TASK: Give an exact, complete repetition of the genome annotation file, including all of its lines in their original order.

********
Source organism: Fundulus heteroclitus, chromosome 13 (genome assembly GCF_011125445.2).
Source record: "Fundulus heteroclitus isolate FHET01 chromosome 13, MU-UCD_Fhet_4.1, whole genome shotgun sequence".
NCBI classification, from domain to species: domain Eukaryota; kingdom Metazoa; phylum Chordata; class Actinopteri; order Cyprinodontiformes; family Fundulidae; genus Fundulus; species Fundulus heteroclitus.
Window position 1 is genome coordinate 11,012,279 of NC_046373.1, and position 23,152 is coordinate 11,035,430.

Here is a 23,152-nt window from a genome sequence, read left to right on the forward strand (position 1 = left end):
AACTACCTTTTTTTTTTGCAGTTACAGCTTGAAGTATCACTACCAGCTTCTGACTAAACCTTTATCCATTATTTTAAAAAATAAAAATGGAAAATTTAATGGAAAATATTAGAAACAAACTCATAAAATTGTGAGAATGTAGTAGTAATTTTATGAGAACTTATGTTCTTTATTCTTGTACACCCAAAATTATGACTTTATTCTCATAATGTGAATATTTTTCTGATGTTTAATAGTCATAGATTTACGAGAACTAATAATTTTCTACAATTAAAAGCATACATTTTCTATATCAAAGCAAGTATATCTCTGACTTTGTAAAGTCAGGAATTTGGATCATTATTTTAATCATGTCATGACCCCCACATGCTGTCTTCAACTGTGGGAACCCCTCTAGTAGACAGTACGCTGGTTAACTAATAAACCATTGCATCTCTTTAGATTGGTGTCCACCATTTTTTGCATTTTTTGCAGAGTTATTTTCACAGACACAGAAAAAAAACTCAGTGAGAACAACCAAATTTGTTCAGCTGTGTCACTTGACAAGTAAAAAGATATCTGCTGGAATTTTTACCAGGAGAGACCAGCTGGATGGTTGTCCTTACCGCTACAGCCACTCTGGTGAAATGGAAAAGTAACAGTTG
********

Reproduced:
Source organism: Fundulus heteroclitus, chromosome 13 (genome assembly GCF_011125445.2).
Source record: "Fundulus heteroclitus isolate FHET01 chromosome 13, MU-UCD_Fhet_4.1, whole genome shotgun sequence".
NCBI classification, from domain to species: domain Eukaryota; kingdom Metazoa; phylum Chordata; class Actinopteri; order Cyprinodontiformes; family Fundulidae; genus Fundulus; species Fundulus heteroclitus.
Window position 1 is genome coordinate 11,012,279 of NC_046373.1, and position 23,152 is coordinate 11,035,430.

Here is a 23,152-nt window from a genome sequence, read left to right on the forward strand (position 1 = left end):
AACTACCTTTTTTTTTTGCAGTTACAGCTTGAAGTATCACTACCAGCTTCTGACTAAACCTTTATCCATTATTTTAAAAAATAAAAATGGAAAATTTAATGGAAAATATTAGAAACAAACTCATAAAATTGTGAGAATGTAGTAGTAATTTTATGAGAACTTATGTTCTTTATTCTTGTACACCCAAAATTATGACTTTATTCTCATAATGTGAATATTTTTCTGATGTTTAATAGTCATAGATTTACGAGAACTAATAATTTTCTACAATTAAAAGCATACATTTTCTATATCAAAGCAAGTATATCTCTGACTTTGTAAAGTCAGGAATTTGGATCATTATTTTAATCATGTCATGACCCCCACATGCTGTCTTCAACTGTGGGAACCCCTCTAGTAGACAGTACGCTGGTTAACTAATAAACCATTGCATCTCTTTAGATTGGTGTCCACCATTTTTTGCATTTTTTGCAGAGTTATTTTCACAGACACAGAAAAAAAACTCAGTGAGAACAACCAAATTTGTTCAGCTGTGTCACTTGACAAGTAAAAAGATATCTGCTGGAATTTTTACCAGGAGAGACCAGCTGGATGGTTGTCCTTACCGCTACAGCCACTCTGGTGAAATGGAAAAGTAACAGTTG